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Microsoft Posts Detailed System Requirements for Windows 8

By - Source: Tom's Hardware US | B 62 comments

Do you have what it takes to run Windows 8? Yeah, you probably do.

For those itching to get that taste of Windows 8, the Consumer Preview is now here for download.

Before anyone jumps right in, it's a good idea to check out not only the system requirements, but the system recommendations. Microsoft detailed these in today's B8 blog post.

Essentially, those who are running a PC with a Windows 7 logo sticker on it will be cleared for takeoff for Windows 8. Of course, since the Windows 7 requirements were no more demanding than those for Windows Vista, anyone with even a semi-modern PC from the last handful of years should be able to run Windows 8 – at least the Consumer Preview.

Microsoft recommends:

  • 1 GHz or faster processor
  • 1 GB RAM (32-bit) or 2 GB RAM (64-bit)
  • 16 GB available hard disk space (32-bit) or 20 GB (64-bit)
  • DirectX 9 graphics device with WDDM 1.0 or higher driver
     

There are several more "fine print" requirements and recommendations peppered throughout Microsoft's post (italicized portions straight from Microsoft):

For Metro Apps

One new element to Windows 8 is the requirement that Metro style applications have a minimum of 1024x768 screen resolution, and 1366x768 for the snap feature. If you attempt to launch a Metro style app with less than this resolution (e.g. 800x600, 1024x600) you will receive an error message. 

Virtualized Environments

Our recommendation for the Consumer Preview is to run it natively on hardware if you intend to run Windows 8 on hardware when the product is final. Some of you will run virtualized environments for enterprise workloads or specialized purposes, but we strongly recommend that you experience Windows 8 on hardware, as it was designed to run for the majority of consumer experiences.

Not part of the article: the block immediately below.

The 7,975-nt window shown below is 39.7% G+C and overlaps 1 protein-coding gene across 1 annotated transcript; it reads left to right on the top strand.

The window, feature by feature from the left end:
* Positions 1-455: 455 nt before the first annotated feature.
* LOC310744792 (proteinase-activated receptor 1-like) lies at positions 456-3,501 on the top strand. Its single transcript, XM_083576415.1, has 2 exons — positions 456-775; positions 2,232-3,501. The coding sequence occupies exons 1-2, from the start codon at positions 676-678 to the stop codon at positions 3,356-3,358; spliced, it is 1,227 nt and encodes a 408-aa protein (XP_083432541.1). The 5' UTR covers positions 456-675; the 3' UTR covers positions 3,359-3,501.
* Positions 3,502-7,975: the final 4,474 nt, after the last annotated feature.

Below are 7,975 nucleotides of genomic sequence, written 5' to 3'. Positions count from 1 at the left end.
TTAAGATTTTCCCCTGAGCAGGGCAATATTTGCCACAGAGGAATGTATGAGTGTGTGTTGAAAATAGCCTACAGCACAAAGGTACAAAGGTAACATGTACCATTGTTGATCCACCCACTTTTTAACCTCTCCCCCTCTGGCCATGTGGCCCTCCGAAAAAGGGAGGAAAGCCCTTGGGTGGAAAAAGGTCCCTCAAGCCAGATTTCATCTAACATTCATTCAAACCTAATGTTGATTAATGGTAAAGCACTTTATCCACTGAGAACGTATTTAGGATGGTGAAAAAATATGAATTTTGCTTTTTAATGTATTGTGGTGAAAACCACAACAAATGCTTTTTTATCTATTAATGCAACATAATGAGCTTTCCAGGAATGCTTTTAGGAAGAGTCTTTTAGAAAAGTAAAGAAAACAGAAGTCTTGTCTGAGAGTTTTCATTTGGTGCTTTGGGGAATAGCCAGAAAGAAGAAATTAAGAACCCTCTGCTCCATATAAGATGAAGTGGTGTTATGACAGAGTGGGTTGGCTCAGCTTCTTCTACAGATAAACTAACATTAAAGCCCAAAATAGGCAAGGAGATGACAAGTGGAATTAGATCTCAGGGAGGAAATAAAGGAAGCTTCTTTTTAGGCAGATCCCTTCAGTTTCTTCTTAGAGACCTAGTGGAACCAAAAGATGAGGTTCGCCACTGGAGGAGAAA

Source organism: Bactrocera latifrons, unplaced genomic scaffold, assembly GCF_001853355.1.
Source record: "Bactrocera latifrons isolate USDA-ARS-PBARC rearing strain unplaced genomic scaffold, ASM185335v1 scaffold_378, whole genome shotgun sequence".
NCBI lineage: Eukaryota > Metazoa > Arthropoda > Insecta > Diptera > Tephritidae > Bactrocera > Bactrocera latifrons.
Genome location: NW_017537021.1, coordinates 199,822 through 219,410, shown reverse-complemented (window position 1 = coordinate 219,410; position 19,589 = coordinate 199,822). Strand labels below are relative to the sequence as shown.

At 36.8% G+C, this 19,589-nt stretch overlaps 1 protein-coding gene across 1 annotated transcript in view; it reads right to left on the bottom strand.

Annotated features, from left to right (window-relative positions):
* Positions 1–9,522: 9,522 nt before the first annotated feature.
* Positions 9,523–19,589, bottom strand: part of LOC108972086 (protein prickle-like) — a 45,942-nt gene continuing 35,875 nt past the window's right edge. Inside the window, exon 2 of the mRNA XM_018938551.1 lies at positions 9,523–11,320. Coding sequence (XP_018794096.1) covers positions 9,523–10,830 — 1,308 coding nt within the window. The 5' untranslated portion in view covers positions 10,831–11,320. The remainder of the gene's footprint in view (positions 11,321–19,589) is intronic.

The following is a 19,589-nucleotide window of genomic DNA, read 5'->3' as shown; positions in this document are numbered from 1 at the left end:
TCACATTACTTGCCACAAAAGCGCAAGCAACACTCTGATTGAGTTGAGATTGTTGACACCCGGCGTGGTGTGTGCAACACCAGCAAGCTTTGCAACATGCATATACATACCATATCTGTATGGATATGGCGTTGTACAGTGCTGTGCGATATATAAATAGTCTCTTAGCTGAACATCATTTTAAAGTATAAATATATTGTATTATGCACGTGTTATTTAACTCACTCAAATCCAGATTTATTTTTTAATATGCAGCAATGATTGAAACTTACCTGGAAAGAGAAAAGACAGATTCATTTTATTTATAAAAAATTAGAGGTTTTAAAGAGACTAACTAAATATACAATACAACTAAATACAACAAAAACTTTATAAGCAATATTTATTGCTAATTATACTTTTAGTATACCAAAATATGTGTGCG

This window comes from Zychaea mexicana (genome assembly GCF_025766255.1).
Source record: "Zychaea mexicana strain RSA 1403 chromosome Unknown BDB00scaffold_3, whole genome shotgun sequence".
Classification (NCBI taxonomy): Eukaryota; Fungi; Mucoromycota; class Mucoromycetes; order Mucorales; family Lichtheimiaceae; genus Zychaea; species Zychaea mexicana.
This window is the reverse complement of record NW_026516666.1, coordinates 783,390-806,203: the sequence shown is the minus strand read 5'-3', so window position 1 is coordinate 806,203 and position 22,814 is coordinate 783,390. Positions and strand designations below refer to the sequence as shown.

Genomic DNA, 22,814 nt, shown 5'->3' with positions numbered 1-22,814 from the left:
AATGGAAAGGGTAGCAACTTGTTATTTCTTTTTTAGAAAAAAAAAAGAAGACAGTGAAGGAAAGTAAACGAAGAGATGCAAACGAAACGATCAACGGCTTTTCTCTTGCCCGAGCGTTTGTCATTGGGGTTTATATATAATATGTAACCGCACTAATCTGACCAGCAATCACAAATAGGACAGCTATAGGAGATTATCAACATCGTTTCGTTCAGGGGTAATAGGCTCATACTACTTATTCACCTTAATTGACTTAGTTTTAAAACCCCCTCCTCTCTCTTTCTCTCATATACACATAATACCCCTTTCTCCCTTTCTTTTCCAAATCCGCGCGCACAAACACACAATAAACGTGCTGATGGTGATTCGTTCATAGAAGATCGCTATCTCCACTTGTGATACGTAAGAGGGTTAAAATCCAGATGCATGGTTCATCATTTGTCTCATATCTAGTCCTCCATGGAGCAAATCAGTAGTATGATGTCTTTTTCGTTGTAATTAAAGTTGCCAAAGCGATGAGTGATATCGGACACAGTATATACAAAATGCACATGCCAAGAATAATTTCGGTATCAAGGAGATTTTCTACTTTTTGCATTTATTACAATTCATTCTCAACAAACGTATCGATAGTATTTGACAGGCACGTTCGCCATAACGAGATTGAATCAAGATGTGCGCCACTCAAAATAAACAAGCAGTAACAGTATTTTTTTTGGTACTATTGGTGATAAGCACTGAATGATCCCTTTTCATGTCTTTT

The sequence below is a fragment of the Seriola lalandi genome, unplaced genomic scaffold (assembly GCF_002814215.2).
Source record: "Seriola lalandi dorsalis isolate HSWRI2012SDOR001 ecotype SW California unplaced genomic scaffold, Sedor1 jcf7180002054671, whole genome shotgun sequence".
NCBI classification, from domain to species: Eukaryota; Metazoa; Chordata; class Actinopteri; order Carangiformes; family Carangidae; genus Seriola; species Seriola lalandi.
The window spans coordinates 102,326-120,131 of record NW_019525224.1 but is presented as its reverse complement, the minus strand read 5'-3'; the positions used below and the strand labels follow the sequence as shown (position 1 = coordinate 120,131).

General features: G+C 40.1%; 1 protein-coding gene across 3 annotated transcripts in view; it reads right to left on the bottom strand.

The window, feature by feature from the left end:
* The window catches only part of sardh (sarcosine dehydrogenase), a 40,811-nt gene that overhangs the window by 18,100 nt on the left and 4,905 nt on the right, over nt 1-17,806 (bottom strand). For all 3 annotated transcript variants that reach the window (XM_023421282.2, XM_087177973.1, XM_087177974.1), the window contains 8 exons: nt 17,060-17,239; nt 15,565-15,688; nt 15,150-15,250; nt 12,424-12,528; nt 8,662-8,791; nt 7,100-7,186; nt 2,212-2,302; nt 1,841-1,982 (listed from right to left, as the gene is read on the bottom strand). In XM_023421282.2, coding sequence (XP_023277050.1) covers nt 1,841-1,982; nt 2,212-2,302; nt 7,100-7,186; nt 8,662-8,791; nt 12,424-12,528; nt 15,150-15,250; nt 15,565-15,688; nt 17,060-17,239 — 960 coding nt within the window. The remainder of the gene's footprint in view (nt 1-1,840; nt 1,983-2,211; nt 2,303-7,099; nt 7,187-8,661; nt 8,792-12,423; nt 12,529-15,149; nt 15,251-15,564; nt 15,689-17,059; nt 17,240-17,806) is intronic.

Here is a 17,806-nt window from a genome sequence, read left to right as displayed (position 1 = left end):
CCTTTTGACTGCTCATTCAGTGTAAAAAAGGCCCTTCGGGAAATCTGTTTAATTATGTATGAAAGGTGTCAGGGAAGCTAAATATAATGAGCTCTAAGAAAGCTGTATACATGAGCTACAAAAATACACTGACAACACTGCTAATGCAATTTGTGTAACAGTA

For Touchscreen Users

Although there are a number of existing Windows 7 touch devices and many are fully supported, we do recognize the touch experience of Windows 8 places a greater demand on a high quality experience than could have been foreseen when manufacturers were developing hardware for Windows 7. Our data is showing that a vast majority of Windows 7 touchscreens will perform well for Windows 8. This means that touch drivers continue to load, and you’ll be able to perform basic touch interactions with a reasonable degree of success. The following systems are a few that we have been using widely in our internal testing and self-hosting, although of course, this is not a specific endorsement of these PCs:

  • HP Elitebook 2760p convertible (Note: This PC is 1280x800 and so does not support snap.)
  • ASUS EP121 tablet (Note: his PC is 1280x800 and so does not support snap.)
  • Dell Inspiron Duo convertible
  • Lenovo x220t convertible
  • 3M M2256PW 22” display (Note: The raised bezel can make it harder to swipe along the edges)
  • Samsung Series 7 slate (Note: This PC has two models, one was provided to attendees at //build/ and the other is a commercial release; the latter has slightly different peripherals and firmware.)